An Artist's Quest

Betwixt and Between

Here we are again betwixt and between, neither here nor there, I’m talking about standing in the thin place between spring and summer.  The capricious disposition of spring still prevails sending tufts of willow and dogwood floating in the afternoon sun like fairy moats dancing to the winds whimsy.  But the unerring tilt towards summer can be read in the green grasses now dipping their tips in the golden paint of a California summer.  Just this weekend I noticed the change, despite the heavy rains of last week, the grasses speak the truth… spring cannot last forever, summer will come.  It is in these thin places that we feel the change most acutely, witness it most accurately.  When we are in full burst, full bloom, full bounty we are too laden with the moment to think it can ever change, but change will come, as it must.  So wherever you are, look for the thin places in your world, be witness to this moment of change and transformation and pause to preserve this green memory before it floats away like the willows on the wind, and turns gold in the inescapable sprint to summer.

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2 responses

  1. Jane

    How timely was your comment once again this week?
    Friday Rebecca graduated with her Master’s in Education. Saturday followed with celebrations with a crowd of twenty somethings, a number of whom we first knew as elementary school students. Sunday we were on our own again – the house was empty. Rebecca has not lived at home for six years, but this was a different empty. I could sense the thinness and the transition. Our daughter and her peers were no longer students. The label ‘student’ had kept the illusion of a child alive in my mind.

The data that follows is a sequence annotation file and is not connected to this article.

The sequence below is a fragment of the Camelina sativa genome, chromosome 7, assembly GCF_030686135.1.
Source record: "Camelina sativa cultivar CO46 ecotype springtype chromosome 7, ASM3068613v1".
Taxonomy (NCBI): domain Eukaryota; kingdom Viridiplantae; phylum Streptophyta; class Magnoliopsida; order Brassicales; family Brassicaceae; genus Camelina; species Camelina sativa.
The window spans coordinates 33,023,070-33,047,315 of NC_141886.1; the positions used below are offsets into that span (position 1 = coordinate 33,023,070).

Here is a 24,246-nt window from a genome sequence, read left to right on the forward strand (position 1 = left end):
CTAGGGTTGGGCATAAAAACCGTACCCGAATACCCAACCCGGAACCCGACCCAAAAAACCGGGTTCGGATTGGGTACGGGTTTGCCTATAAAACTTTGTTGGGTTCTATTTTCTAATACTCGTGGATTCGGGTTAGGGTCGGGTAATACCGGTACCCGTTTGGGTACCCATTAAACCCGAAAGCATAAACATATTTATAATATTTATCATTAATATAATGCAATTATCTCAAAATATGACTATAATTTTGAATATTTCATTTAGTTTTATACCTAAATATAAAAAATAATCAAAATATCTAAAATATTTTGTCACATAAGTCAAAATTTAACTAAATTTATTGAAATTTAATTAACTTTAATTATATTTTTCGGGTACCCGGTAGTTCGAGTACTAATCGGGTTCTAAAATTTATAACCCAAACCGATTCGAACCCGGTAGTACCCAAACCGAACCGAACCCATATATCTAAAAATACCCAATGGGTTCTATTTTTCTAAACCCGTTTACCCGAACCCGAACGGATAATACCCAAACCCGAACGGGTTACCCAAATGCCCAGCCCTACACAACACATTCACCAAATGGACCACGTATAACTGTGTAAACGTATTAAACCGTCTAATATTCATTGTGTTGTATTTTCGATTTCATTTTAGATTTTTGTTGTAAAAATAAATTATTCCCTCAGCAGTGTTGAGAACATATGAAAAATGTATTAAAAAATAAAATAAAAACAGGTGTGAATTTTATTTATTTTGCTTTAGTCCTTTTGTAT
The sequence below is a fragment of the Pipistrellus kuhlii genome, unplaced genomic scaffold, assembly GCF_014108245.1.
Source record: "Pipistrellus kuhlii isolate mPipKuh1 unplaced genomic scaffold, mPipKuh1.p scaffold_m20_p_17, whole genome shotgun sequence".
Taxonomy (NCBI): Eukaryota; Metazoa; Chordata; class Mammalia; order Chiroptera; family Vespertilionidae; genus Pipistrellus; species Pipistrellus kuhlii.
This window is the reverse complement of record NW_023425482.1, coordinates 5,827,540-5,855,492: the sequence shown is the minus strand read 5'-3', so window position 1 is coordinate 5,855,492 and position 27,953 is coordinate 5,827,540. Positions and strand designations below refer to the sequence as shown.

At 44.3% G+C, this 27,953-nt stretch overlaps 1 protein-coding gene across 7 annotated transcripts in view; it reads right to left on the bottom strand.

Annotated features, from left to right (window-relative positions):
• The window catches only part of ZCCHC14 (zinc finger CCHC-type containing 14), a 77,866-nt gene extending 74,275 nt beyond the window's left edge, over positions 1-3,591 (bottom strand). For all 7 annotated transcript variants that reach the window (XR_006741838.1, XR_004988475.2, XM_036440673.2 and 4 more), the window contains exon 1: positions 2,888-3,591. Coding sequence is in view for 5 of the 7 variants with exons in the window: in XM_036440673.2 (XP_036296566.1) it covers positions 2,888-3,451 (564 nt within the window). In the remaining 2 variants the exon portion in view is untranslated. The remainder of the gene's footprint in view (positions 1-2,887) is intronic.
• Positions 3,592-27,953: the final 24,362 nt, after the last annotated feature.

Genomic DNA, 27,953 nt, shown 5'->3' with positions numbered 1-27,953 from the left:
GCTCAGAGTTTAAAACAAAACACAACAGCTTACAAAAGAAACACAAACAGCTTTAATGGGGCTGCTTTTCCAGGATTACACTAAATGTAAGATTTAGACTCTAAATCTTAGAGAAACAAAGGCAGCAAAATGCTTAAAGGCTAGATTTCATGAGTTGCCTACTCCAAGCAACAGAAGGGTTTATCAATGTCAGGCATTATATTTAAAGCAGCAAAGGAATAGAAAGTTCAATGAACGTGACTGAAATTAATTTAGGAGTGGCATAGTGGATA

Watching your child grow up can feel like a spinner sat at a spinning wheel. You take a raw material and handle it as firmly and gently as you need to make a strong and beautiful thread. At times it’s not so smooth or quite as you might like but you persevere and keep spinning. As the supply of raw material diminishes the volume of refined yarn grows. As the raw material becomes shorter in supply you keep spinning the thread thinner and thinner to stretch out the process that has continued for so long you cannot imagine life without it. Now the thread is so thin that it is barely visible, but it is very special. I hope that next August the complete spool thread, with all its splendor and imperfections will be a strong and beautiful yarn that enables her and her fiancé to start weaving a beautiful life together.
    For now I plan to enjoy the last few months of this beautiful transition, to enjoy all that has passed and all that might yet be. I pray that I am open to all that this thin place wishes to reveal to me. In this thin place I feel both stronger and more vulnerable. The anticipation of the completion of the transition is exciting and exhilarating; the unknown of what is yet to come is scary and bewildering. In these thin places we have the opportunity to see, feel, hear, taste and smell everything, both natural and supernatural, more intensely. For me thin places are where God and I have the most intimate and honest conversations.

    May 23, 2011 at 10:21 pm

    • Jane this is lovely imagery, of parent as spinner, the thread thinning between ones fingers, imperfections and beauty all in one. I am going to encourage my readers to look back at your comment, it gave me tingles as I read it. While my pile of parental wool is still in a pile next to my chair I can see the raw material is less than the thread on the spool. Soon my sweet lad will that up his own spinning and make of the raw materials what he will. Rebecca is lucky to have such an artisan as you and Nigel tugging at her heart threads all these years. I look forward to learning how she take the thread to weave into her own cloth and how the warp and weft of your own life changes in color and tensile with the passage of time. Thank you for sharing you wonderful metaphor. Lisa

      May 24, 2011 at 8:52 am

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